Fig. 9.
Fig. 9.

(a) Divergence/convergence as calculated from aircraft data on legs 3 and 4 using (3) plotted against wind speed measured upstream along leg 1L (from Smith et al. 2012.) (b) Divergence as calculated from 2D and 3D model output using legs 3 and 4 averaging areas shown in Fig. 7 and using (4). Both figures show equations and R values for the best-fit lines to the data.

Citation: Journal of the Atmospheric Sciences 71, 7; 10.1175/JAS-D-13-0399.1

Divergence in the model was calculated in a similar way to (3) but used the Div(L3) and Div(L4) regions in Fig. 7 averaged over 2 h of model simulation time:
e4

A pattern similar to the observations was found; with increasing upstream wind speed, divergence changes gradually to convergence in the wind speed range from 4 to 6 m s−1. The 3D and 2D results are similar showing that the flow is well approximated even in a 2D domain. The simulated flow transitions from divergence to convergence at slightly lower wind speeds than observations. This is likely due to overly efficient heat transport in the numerical model when no boundary layer parameterization is used. This topic is further explored in section 5c.

b. Cloud fraction and latent heat flux

Cloud location is the second convection index. At low wind speeds, convection is dominated by surface heating over the mountain as the winds are too slow to cause ascent-forced convection and too slow to advect heat away from the mountain surface. The opposite is true at high wind speeds where surface heating has a much reduced effect and convection is initiated by orographic uplift on the windward side of the mountain (Tian and Parker 2002). These differences in convective initiation lead to differing cloud locations (Figs. 5 and 10). Curiously, the convective location shifts upwind with increasing wind speed. While the higher resolution 3D simulations have more detail, both 3D and 2D simulations show similar features. The upstream shift of clouds with strong wind speed is further evidence (see section 2) that cold pool dynamics are not active.

Fig. 10.
Fig. 10.

Snapshot of cloud liquid water in the model. (a) A 2D low-wind case with Us = 2 m s−1, 5 h into the simulation; (b) as in (a), but for a 3D simulation; (c) a 2D high-wind case Us = 10 m s−1, 2 h into the simulation; and (d) as in (c), but for a 3D simulation.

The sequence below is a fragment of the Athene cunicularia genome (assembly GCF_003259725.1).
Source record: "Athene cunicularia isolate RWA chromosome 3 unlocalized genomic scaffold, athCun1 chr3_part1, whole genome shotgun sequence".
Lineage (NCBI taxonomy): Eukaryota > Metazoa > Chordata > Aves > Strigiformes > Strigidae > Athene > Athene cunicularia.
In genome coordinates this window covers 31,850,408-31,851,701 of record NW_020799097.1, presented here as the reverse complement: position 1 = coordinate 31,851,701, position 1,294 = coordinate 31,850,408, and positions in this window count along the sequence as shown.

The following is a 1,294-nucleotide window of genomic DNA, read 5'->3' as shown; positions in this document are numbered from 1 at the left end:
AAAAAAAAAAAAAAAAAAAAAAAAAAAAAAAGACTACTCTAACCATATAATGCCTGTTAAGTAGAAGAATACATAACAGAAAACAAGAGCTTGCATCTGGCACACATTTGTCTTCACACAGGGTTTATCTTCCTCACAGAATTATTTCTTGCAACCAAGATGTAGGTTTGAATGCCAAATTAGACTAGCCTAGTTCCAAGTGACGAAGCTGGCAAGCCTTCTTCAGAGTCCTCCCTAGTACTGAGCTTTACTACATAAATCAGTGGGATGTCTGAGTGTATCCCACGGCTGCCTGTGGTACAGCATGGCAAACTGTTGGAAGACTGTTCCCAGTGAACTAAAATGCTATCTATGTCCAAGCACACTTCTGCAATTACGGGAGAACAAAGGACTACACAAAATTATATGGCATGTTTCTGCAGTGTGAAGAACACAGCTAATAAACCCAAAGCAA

Citation: Journal of the Atmospheric Sciences 71, 7; 10.1175/JAS-D-13-0399.1

Cloud fraction (CF) along a flight leg is used as an index of convective location. The Forward Scattering Spectrometer Probe (FSSP-100) on board the aircraft measures the size distribution of cloud droplets in the range of 2–47 μm. Using a minimum cloud droplet concentration of 15 cm−3 to indicate the presence of a cloud, CF is computed for a given leg by the following equation, where X indicates the number of 1-s observations along the flight leg:
e5
CF was calculated for the over-island portion of both legs 3 and 4 (Fig. 11a). On upwind leg 3, CF increases with increasing wind speed. On lee side leg 4, CF decreases with increasing wind speed. Correlation coefficient R values are low but the two best-fit lines are significantly different from each other and from zero at a confidence interval of 99% based on a two-sample t test. While the sampling statistics of this quantity from our aircraft observations is poor, it has consistency with other included measurements and allows insight into this important aspect of the Dominican climatology.
Fig. 11.
Fig. 11.

Plotted against various measures of wind speed are (a) cloud fraction using (5) and (b) latent heat flux using (6) from the aircraft along legs 3 and 4 (see Fig. 1). (c) Cloud fraction from 3D and 2D model data averaged over the L3 and L4 averaging-area boxes (Fig. 7); note the change in scale. (d) Mean solar radiation vs mean wind speed in the morning both from the FWL weather station. All panels show equations and R values for the best-fit lines to the data.

Citation: Journal of the Atmospheric Sciences 71, 7; 10.1175/JAS-D-13-0399.1

In addition to the CF, latent heat flux (LHF in watts per square meter) can also be computed along a flight leg with 1-s flight level data. LHF is a measure of the strength of moist convection calculated by (6) where the primes indicate that the leg mean has been removed:
e6

Here, w is vertical velocity (m s−1), q is specific humidity (kg kg−1), ρ is air density (kg m−3), Lυ is the latent heat of vaporization (J kg−1), Δx is the distance between measurements, and l is the flight leg length (both in meters). Figure 11b shows LHF as calculated on legs 3 and 4 for comparison with Fig. 11a. A similar pattern is seen in the LHF; it increases with increasing wind speed on leg 3 and decreases on leg 4.

The CF was measured in the model simulations in a comparable way using (5), but XCloud and XTotal refer to the number of cloudy and total grid points in the averaging areas labeled CF(L3) and CF(L4) in Fig. 7. Model results (Fig. 11c) have the same general pattern found from observations. The controlled nature of the experiment and the larger sample volume reduce the variability of this computed index. Three-dimensional simulations are able to capture the magnitude of the cloud fraction from observations in both the L3 and L4 regions. Clouds simulated in 2D are wider because of the larger grid spacing and have less variable spacing owing to the restricted dimensionality. In both simulation sets, CF increases with increasing wind speed in the upstream area and decreases on the lee side.